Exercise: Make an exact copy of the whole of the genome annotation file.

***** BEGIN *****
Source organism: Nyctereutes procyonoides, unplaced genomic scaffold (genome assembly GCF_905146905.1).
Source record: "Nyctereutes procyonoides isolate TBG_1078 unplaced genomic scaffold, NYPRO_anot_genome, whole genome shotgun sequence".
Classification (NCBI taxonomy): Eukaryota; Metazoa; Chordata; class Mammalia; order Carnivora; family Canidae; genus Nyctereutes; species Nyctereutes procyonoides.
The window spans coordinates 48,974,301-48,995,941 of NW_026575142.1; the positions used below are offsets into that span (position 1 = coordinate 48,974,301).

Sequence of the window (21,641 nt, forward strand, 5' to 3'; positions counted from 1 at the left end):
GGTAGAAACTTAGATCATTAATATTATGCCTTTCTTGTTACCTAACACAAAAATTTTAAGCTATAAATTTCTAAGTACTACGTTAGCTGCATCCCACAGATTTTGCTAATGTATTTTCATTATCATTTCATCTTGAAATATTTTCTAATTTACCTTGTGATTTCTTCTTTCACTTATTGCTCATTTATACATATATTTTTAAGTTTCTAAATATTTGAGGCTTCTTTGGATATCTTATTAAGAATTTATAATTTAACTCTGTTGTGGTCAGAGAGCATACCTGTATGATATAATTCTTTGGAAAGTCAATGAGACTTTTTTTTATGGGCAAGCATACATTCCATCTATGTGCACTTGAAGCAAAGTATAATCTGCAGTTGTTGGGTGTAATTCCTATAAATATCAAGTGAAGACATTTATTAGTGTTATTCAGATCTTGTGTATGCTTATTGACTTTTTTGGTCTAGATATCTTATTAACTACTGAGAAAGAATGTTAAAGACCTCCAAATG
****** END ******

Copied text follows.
Source organism: Nyctereutes procyonoides, unplaced genomic scaffold (genome assembly GCF_905146905.1).
Source record: "Nyctereutes procyonoides isolate TBG_1078 unplaced genomic scaffold, NYPRO_anot_genome, whole genome shotgun sequence".
Classification (NCBI taxonomy): Eukaryota; Metazoa; Chordata; class Mammalia; order Carnivora; family Canidae; genus Nyctereutes; species Nyctereutes procyonoides.
The window spans coordinates 48,974,301-48,995,941 of NW_026575142.1; the positions used below are offsets into that span (position 1 = coordinate 48,974,301).

Sequence of the window (21,641 nt, forward strand, 5' to 3'; positions counted from 1 at the left end):
GGTAGAAACTTAGATCATTAATATTATGCCTTTCTTGTTACCTAACACAAAAATTTTAAGCTATAAATTTCTAAGTACTACGTTAGCTGCATCCCACAGATTTTGCTAATGTATTTTCATTATCATTTCATCTTGAAATATTTTCTAATTTACCTTGTGATTTCTTCTTTCACTTATTGCTCATTTATACATATATTTTTAAGTTTCTAAATATTTGAGGCTTCTTTGGATATCTTATTAAGAATTTATAATTTAACTCTGTTGTGGTCAGAGAGCATACCTGTATGATATAATTCTTTGGAAAGTCAATGAGACTTTTTTTTATGGGCAAGCATACATTCCATCTATGTGCACTTGAAGCAAAGTATAATCTGCAGTTGTTGGGTGTAATTCCTATAAATATCAAGTGAAGACATTTATTAGTGTTATTCAGATCTTGTGTATGCTTATTGACTTTTTTGGTCTAGATATCTTATTAACTACTGAGAAAGAATGTTAAAGACCTCCAAATG